For new visitors, occasional visitors that missed appropriate comments, and frequent visitors that do not have a firm grasp of the obvious, I confess to not having much interest in watching other people compete at sport. I have been active at various forms of sport--changing as I became older, mostly because I could not find ice or 11 other interested parties or twenty needed to make up opposing teams--for most of my life and never been much of a spectator, either in a stadium or in front of a television.
As young boy, I often fell asleep listening to baseball on the radio. That habit caused my mother to buy my first clock radio, because she quickly tired of climbing the stairs each night to switch off the bloody thing. I recall listening occasionally to football games, when I was at boarding school. Television first entered the equation in my sophomore year of college, when I joined a fraternity. At my college, fraternities were the preferred alternative for men’s dining and not joined for the “Greek” experience. The fraternity house had a television in the main room, which attracted most members on Saturday and Sunday afternoons for sports programs. I preferred to study, read, or explore the countryside. I competed in three team sports at boarding school and college, which did not foster a desire to watch others compete. I gain no vicarious pleasure from watching others do what I cannot or do not wish to do (none of my favorite sports were televised in those days).
These thoughts passed through my mind as I watched the final game of the European soccer/football competition for women, played by Germany and Norway. I occasionally watch women’s soccer/football, because I find it a purer form of the game, played at about the tempo of the game of my day. The men’s game has become too intense and often to physical. As so often in the past (ie. the last eight competitions!) the German women won. Despite this unequaled record (as far as I know) in sport, the German women’s soccer/football team gets no respect...from few besides me.
This is a special bonus post, featuring several words relating to the Women's World Cup Competition (that's in soccer/footfall for anyone out of tune...which seems to be many in the US).
The first word is verschossen. That means to shoot and miss, which is what more than one player did in the penalty kick shoot-out, needed to determine a winner. If you can't hit the goal, it is difficult to win, especially if the other team can. Penalty shoot-outs are usually decided by one goal: a two goal decision is more than decisive and embarrassing for any team.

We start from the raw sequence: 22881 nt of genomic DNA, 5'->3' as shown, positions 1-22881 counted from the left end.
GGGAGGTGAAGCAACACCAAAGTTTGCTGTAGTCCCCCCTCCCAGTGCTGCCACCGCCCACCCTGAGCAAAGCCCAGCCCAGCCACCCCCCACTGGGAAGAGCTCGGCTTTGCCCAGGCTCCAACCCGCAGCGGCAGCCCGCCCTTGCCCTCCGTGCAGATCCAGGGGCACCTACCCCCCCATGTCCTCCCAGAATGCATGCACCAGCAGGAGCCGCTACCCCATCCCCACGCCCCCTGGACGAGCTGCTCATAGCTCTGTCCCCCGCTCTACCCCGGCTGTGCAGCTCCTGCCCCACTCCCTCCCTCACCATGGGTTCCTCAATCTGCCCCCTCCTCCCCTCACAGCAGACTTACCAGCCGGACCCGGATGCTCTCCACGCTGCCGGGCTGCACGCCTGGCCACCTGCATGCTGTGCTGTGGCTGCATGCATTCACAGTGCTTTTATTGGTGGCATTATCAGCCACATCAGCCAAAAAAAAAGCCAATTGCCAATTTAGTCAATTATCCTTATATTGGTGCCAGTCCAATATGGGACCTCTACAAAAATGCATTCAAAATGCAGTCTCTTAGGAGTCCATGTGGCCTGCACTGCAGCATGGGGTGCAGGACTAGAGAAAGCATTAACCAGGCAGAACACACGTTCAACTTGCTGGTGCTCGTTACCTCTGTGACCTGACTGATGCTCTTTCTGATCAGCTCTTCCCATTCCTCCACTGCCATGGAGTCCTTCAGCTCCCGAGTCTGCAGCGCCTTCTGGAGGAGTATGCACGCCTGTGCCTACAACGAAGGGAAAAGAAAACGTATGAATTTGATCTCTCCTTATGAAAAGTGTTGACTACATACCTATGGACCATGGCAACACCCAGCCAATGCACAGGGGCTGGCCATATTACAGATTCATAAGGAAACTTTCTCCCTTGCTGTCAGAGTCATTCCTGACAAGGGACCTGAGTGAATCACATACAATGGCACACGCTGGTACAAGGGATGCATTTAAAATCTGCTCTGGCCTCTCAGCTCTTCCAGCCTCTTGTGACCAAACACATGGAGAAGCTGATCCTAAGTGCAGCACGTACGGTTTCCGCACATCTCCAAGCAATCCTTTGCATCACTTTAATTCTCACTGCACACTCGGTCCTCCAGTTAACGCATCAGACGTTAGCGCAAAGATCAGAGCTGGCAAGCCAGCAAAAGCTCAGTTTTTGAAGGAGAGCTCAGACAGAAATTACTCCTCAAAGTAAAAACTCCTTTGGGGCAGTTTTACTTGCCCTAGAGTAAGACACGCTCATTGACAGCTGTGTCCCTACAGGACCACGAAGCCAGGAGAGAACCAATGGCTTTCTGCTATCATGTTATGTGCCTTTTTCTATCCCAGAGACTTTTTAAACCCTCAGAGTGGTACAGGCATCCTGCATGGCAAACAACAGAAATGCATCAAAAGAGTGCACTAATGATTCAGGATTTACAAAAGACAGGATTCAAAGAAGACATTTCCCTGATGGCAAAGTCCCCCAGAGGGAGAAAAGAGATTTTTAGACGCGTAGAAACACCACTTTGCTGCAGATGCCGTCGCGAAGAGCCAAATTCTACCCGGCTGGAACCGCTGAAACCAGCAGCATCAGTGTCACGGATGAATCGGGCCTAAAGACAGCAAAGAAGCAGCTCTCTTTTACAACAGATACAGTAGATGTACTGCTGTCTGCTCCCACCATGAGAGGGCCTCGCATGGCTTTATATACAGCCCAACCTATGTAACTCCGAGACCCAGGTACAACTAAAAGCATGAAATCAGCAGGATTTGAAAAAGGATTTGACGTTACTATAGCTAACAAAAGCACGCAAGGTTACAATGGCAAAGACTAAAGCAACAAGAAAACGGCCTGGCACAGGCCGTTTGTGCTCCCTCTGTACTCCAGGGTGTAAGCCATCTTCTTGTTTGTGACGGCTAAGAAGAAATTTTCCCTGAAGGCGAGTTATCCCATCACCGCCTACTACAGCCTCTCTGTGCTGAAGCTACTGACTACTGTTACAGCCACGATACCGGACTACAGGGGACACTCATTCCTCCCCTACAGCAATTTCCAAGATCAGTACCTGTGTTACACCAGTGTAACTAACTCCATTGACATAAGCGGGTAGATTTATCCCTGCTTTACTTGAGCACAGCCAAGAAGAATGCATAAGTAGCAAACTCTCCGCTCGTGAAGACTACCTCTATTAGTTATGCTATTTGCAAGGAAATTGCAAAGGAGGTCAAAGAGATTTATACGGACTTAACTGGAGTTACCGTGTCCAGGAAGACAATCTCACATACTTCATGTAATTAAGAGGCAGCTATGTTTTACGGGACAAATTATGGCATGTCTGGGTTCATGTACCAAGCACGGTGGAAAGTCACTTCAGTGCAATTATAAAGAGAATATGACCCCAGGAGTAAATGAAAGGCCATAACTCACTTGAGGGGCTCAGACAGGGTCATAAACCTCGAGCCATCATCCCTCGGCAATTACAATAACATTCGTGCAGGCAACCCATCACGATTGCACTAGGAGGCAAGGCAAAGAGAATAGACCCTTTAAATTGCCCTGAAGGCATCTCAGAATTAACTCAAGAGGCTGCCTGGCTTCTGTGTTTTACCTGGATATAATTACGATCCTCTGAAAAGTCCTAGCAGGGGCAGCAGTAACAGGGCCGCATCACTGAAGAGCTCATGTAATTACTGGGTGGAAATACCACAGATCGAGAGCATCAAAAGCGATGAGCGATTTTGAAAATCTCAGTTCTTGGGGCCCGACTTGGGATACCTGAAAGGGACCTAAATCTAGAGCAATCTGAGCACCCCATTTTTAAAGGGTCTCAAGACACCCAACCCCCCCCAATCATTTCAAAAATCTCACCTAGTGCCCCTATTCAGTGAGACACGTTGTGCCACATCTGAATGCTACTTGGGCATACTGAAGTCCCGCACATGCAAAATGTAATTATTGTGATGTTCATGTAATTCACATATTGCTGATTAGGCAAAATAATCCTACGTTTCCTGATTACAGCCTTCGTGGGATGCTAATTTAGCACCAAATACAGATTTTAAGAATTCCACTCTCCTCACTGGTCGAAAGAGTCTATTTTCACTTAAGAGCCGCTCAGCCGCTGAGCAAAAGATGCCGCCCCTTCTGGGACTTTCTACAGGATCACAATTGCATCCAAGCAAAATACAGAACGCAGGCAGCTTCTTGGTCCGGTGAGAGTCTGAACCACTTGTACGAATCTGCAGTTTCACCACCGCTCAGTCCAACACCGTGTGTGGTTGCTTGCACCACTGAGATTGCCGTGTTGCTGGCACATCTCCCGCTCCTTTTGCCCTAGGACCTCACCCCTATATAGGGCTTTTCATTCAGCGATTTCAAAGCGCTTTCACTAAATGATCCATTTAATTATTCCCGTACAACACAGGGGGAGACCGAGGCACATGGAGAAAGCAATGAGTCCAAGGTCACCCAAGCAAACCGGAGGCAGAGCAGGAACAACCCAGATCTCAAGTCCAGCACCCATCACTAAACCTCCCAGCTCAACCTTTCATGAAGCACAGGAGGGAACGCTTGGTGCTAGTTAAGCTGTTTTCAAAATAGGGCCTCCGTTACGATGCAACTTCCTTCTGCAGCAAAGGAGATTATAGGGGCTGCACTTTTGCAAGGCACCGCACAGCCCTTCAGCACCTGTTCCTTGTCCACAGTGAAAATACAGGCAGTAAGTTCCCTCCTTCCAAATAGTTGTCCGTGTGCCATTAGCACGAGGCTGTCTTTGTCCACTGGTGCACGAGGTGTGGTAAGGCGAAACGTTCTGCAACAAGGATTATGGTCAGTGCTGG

The next word is verloren. That's what the US team--the one favored to win the Cup--did to the amazement of everyone, including the team that beat them (Japanese people are not known for visible displays of self-confidence. It's a good thing they won, so they will not have to apologize to the nation for having failed. It will be interesting to see if anyone notices and celebrates, given the position of women in Japanese society.)
The third word is versagen. That means to fail, which can be applied to more than just the American team. This is how the German team is labeled, because "all" Germans expected them to win on their home turf, despite not being favorites (for non-Germans). Perhaps, it can be applied to all teams that did not win, but it sticks best to the American and the German teams. Maybe a bit more to the Americans...
The final word in this bonus issue is Aussenseiter. That's the closest you can get to underdog in German. It means literally, "one that stands outside". I have not seen bookmaker odds, but I doubt that many bet on Japan to win. Somehow, they "got inside" and did a job on all the favorites.
I am happy that Japan won.
After the German team was unceremoniously dispatched by these young and unfavored unknowns, I considered rooting for Sweden. I have no rational explanation. Perhaps it was the large number of blonds (only kidding!). After they lost, I decided that I wanted Japan to win. First of all, I like underdogs. I like to see the favorite upset, especially when one is forced to listen to posturing in the media. Second, I thought a Japan win might reduce the embarrassment suffered by Germany (my wife still can't understand how they could have lost to a nation of short people) and a Japanese win could explain Germany's loss...to her. It didn't. She still can't understand how Japan could win the World Cup.
My friend, Antje, always says "Sport ist Mord", and this World Cup proved her right...again.
Prior to writing novels, the author enjoyed a multifaceted career: from decorated combat aviator to advertising professional to global communications director of a major consumer brand. He has traveled the world and met sports, film and television stars, political leaders, and royalty. He graduated from Middlebury College, is married, lives in Germany, and has two grown children.